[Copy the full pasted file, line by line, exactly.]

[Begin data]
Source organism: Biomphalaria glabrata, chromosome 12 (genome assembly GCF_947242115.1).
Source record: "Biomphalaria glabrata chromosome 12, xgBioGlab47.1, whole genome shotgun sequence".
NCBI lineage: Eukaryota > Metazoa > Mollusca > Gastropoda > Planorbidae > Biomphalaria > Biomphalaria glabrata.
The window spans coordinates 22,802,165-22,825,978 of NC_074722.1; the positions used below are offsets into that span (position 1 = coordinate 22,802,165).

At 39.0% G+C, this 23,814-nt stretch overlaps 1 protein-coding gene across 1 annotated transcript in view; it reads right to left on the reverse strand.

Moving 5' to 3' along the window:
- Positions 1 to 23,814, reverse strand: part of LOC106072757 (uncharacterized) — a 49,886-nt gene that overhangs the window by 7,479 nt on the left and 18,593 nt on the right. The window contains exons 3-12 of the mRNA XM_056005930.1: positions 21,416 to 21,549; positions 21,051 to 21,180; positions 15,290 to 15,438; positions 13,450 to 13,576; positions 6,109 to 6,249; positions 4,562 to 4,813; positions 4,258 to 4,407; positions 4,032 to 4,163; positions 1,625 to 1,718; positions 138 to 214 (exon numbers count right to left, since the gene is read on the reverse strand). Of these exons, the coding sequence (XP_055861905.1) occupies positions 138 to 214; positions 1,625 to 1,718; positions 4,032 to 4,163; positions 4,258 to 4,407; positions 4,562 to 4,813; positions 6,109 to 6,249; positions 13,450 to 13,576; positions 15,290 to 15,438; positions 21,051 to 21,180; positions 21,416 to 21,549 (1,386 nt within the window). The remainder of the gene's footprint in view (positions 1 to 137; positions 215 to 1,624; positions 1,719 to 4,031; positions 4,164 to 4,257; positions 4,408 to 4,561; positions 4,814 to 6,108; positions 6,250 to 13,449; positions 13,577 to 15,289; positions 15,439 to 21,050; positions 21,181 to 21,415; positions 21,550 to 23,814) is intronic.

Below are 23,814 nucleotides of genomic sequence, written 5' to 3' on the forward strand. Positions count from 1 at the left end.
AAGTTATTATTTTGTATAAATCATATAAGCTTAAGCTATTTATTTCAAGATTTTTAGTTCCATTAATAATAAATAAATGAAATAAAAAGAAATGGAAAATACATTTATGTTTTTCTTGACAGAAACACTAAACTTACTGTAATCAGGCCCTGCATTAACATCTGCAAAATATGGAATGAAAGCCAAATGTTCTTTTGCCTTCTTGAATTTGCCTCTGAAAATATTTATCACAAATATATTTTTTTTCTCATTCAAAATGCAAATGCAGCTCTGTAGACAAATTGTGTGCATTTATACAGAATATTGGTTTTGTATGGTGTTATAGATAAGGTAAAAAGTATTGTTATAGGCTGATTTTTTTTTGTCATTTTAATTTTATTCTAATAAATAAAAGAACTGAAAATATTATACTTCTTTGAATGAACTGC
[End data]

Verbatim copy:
Source organism: Biomphalaria glabrata, chromosome 12 (genome assembly GCF_947242115.1).
Source record: "Biomphalaria glabrata chromosome 12, xgBioGlab47.1, whole genome shotgun sequence".
NCBI lineage: Eukaryota > Metazoa > Mollusca > Gastropoda > Planorbidae > Biomphalaria > Biomphalaria glabrata.
The window spans coordinates 22,802,165-22,825,978 of NC_074722.1; the positions used below are offsets into that span (position 1 = coordinate 22,802,165).

At 39.0% G+C, this 23,814-nt stretch overlaps 1 protein-coding gene across 1 annotated transcript in view; it reads right to left on the reverse strand.

Moving 5' to 3' along the window:
- Positions 1 to 23,814, reverse strand: part of LOC106072757 (uncharacterized) — a 49,886-nt gene that overhangs the window by 7,479 nt on the left and 18,593 nt on the right. The window contains exons 3-12 of the mRNA XM_056005930.1: positions 21,416 to 21,549; positions 21,051 to 21,180; positions 15,290 to 15,438; positions 13,450 to 13,576; positions 6,109 to 6,249; positions 4,562 to 4,813; positions 4,258 to 4,407; positions 4,032 to 4,163; positions 1,625 to 1,718; positions 138 to 214 (exon numbers count right to left, since the gene is read on the reverse strand). Of these exons, the coding sequence (XP_055861905.1) occupies positions 138 to 214; positions 1,625 to 1,718; positions 4,032 to 4,163; positions 4,258 to 4,407; positions 4,562 to 4,813; positions 6,109 to 6,249; positions 13,450 to 13,576; positions 15,290 to 15,438; positions 21,051 to 21,180; positions 21,416 to 21,549 (1,386 nt within the window). The remainder of the gene's footprint in view (positions 1 to 137; positions 215 to 1,624; positions 1,719 to 4,031; positions 4,164 to 4,257; positions 4,408 to 4,561; positions 4,814 to 6,108; positions 6,250 to 13,449; positions 13,577 to 15,289; positions 15,439 to 21,050; positions 21,181 to 21,415; positions 21,550 to 23,814) is intronic.

Below are 23,814 nucleotides of genomic sequence, written 5' to 3' on the forward strand. Positions count from 1 at the left end.
AAGTTATTATTTTGTATAAATCATATAAGCTTAAGCTATTTATTTCAAGATTTTTAGTTCCATTAATAATAAATAAATGAAATAAAAAGAAATGGAAAATACATTTATGTTTTTCTTGACAGAAACACTAAACTTACTGTAATCAGGCCCTGCATTAACATCTGCAAAATATGGAATGAAAGCCAAATGTTCTTTTGCCTTCTTGAATTTGCCTCTGAAAATATTTATCACAAATATATTTTTTTTCTCATTCAAAATGCAAATGCAGCTCTGTAGACAAATTGTGTGCATTTATACAGAATATTGGTTTTGTATGGTGTTATAGATAAGGTAAAAAGTATTGTTATAGGCTGATTTTTTTTTGTCATTTTAATTTTATTCTAATAAATAAAAGAACTGAAAATATTATACTTCTTTGAATGAACTGC